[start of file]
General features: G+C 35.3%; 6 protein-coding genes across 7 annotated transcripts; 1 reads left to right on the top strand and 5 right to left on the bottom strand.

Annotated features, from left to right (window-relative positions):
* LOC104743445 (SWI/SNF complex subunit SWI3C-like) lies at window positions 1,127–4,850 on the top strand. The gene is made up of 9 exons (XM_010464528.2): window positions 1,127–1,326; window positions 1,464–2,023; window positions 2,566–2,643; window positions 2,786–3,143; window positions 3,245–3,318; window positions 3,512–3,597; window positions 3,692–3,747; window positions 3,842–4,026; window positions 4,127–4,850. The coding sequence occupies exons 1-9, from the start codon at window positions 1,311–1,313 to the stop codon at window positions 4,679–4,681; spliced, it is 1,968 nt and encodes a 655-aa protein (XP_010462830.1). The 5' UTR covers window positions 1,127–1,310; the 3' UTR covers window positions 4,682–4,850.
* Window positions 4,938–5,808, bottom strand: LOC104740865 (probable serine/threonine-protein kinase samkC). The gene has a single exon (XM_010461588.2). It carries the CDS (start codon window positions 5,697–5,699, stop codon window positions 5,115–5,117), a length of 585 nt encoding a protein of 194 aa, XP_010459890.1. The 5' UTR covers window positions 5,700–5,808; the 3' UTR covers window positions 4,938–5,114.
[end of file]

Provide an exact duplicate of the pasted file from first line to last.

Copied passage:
General features: G+C 35.3%; 6 protein-coding genes across 7 annotated transcripts; 1 reads left to right on the top strand and 5 right to left on the bottom strand.

Annotated features, from left to right (window-relative positions):
* LOC104743445 (SWI/SNF complex subunit SWI3C-like) lies at window positions 1,127–4,850 on the top strand. The gene is made up of 9 exons (XM_010464528.2): window positions 1,127–1,326; window positions 1,464–2,023; window positions 2,566–2,643; window positions 2,786–3,143; window positions 3,245–3,318; window positions 3,512–3,597; window positions 3,692–3,747; window positions 3,842–4,026; window positions 4,127–4,850. The coding sequence occupies exons 1-9, from the start codon at window positions 1,311–1,313 to the stop codon at window positions 4,679–4,681; spliced, it is 1,968 nt and encodes a 655-aa protein (XP_010462830.1). The 5' UTR covers window positions 1,127–1,310; the 3' UTR covers window positions 4,682–4,850.
* Window positions 4,938–5,808, bottom strand: LOC104740865 (probable serine/threonine-protein kinase samkC). The gene has a single exon (XM_010461588.2). It carries the CDS (start codon window positions 5,697–5,699, stop codon window positions 5,115–5,117), a length of 585 nt encoding a protein of 194 aa, XP_010459890.1. The 5' UTR covers window positions 5,700–5,808; the 3' UTR covers window positions 4,938–5,114.